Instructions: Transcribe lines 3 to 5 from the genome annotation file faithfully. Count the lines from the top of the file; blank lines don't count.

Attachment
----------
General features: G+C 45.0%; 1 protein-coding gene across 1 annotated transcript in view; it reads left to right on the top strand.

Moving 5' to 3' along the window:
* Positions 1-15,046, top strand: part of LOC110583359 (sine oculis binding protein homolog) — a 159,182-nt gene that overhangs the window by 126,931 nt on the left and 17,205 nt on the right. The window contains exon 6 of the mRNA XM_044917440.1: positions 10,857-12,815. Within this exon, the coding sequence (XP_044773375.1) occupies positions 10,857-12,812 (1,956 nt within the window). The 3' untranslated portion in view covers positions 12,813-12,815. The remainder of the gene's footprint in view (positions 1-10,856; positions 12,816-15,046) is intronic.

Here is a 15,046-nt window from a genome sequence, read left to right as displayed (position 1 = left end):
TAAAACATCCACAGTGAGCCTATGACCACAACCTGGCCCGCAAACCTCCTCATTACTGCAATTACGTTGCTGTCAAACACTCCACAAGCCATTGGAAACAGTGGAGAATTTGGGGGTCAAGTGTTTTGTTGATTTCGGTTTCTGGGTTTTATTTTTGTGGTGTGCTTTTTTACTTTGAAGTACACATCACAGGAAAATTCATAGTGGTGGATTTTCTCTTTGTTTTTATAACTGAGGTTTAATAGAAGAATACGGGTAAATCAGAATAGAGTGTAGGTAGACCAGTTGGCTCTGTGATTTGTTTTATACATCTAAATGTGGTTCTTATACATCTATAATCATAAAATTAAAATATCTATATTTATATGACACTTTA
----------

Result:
* Positions 1-15,046, top strand: part of LOC110583359 (sine oculis binding protein homolog) — a 159,182-nt gene that overhangs the window by 126,931 nt on the left and 17,205 nt on the right. The window contains exon 6 of the mRNA XM_044917440.1: positions 10,857-12,815. Within this exon, the coding sequence (XP_044773375.1) occupies positions 10,857-12,812 (1,956 nt within the window). The 3' untranslated portion in view covers positions 12,813-12,815. The remainder of the gene's footprint in view (positions 1-10,856; positions 12,816-15,046) is intronic.

Here is a 15,046-nt window from a genome sequence, read left to right as displayed (position 1 = left end):
TAAAACATCCACAGTGAGCCTATGACCACAACCTGGCCCGCAAACCTCCTCATTACTGCAATTACGTTGCTGTCAAACACTCCACAAGCCATTGGAAACAGTGGAGAATTTGGGGGTCAAGTGTTTTGTTGATTTCGGTTTCTGGGTTTTATTTTTGTGGTGTGCTTTTTTACTTTGAAGTACACATCACAGGAAAATTCATAGTGGTGGATTTTCTCTTTGTTTTTATAACTGAGGTTTAATAGAAGAATACGGGTAAATCAGAATAGAGTGTAGGTAGACCAGTTGGCTCTGTGATTTGTTTTATACATCTAAATGTGGTTCTTATACATCTATAATCATAAAATTAAAATATCTATATTTATATGACACTTTA